Dave Jeffery is author of 12 novels, two collections and numerous short stories. His Necropolis Rising series and yeti adventure Frostbite have both featured on the Amazon #1 bestseller list. His YA work features critically acclaimed Beatrice Beecham series and Finding Jericho, a contemporary mental health novel which has featured on the BBC Health and the Independent Schools Entrance Examination Board’s recommended reading lists.
Jeffery is a member of the Society of Authors, British Fantasy Society (where he is a regular book reviewer), and the Horror Writers Association. He is also a registered mental health professional with a BSc (Hons) in Mental Health Studies and a Masters Degree in Health Studies. Jeffery is married with two children and lives in Worcestershire, UK.
KR: Could you tell me a little about yourself please?
I’m 53 years old and grew up in The Black Country in the West Midlands. I have worked as a mental health professional for 33 years but I have been writing for considerably longer. My first novella, Badlands, was typed out on an old Corona typewriter. I was about 12 years old when I finished it. It’s still in the loft and pretty bad. I used to write novellas in school exercise books and tell the teacher I’d lost them so I could get another book to continue with my writing. Sorry, Mr Maltby!
KR: What do you like to do when not writing?
I read (no surprise, I guess) and binge watch TV box sets and movies. I used to play guitar but most of my spare time is spent writing. I also listen to music and spend time with the family. I spend so much time in fantastic worlds it’s good to do the normal stuff. It keeps me grounded and reminds me of what is truly important in life.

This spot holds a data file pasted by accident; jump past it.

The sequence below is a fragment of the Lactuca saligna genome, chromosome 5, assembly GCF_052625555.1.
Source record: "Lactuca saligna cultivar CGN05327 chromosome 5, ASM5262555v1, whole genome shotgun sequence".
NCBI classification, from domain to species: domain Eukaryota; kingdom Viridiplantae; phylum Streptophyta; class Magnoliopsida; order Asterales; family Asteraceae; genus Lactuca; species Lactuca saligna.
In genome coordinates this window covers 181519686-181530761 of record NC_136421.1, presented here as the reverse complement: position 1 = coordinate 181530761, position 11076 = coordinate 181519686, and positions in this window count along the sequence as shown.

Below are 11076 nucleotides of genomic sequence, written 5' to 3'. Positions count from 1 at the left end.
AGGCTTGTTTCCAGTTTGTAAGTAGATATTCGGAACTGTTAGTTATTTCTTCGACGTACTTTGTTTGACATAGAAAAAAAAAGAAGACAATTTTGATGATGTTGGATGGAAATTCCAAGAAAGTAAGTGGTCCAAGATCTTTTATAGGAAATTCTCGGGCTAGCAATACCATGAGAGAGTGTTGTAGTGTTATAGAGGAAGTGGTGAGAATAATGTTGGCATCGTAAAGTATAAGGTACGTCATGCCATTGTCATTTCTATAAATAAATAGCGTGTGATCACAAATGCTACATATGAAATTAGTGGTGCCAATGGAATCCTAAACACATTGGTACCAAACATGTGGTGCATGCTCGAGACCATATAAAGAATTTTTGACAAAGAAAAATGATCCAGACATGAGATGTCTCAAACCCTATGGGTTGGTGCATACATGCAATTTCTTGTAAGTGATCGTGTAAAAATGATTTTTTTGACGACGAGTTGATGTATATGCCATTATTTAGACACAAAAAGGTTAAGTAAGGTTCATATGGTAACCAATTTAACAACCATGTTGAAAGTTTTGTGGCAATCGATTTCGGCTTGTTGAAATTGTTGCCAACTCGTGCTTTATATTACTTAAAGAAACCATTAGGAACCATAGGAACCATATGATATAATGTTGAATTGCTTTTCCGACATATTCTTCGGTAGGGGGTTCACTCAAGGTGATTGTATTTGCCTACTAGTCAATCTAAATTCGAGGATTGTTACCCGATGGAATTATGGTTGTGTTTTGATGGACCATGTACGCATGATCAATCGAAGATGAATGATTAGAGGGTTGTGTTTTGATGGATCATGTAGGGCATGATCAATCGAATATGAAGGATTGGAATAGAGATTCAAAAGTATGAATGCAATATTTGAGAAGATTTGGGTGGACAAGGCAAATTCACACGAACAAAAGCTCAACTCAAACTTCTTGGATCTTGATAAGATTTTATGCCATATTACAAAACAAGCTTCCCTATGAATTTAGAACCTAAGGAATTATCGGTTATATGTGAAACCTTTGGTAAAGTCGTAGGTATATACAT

KR: What is your favourite childhood book?
I grew up in the Halcyon days of 70s horror so my childhood favourites were written by the prominent genre writers of the time, James Herbert, early Stephen King and Guy N Smith to name a few. So Herbert’s The Fog and Smith’s Night of the Crabs were great favourites, and King’s Carrie was up there too. However, books that remain with me from school days are William Golding’s Lord of the Flies, The Weirdstone of Brisingamen by Alan Garner, Steinbeck’s Of Mice and Men and mysteries like The Hardy Boys, Nancy Drew and Blyton’ The Secret Seven.
KR: What is your favourite album, and does music play any role in your writing?
I don’t have favourite albums because they change with time. However I do have favourite bands that I pretty much play all the time. I’m a fan of most guitar based music but leaning towards the heavier side. I have Iron Maiden, Judas Priest, Scorpions, Metallica, and several other bands on my playlist daily.
KR: Do you have a favourite horror movie/director?
John Carpenter defined my childhood fixation with the horror genre. Halloween, The Thing, The Fog and Prince of Darkness are so different it shows how versatile he really is. David Cronenberg, Lucio Fulci and George A Romero were also influential on what I do.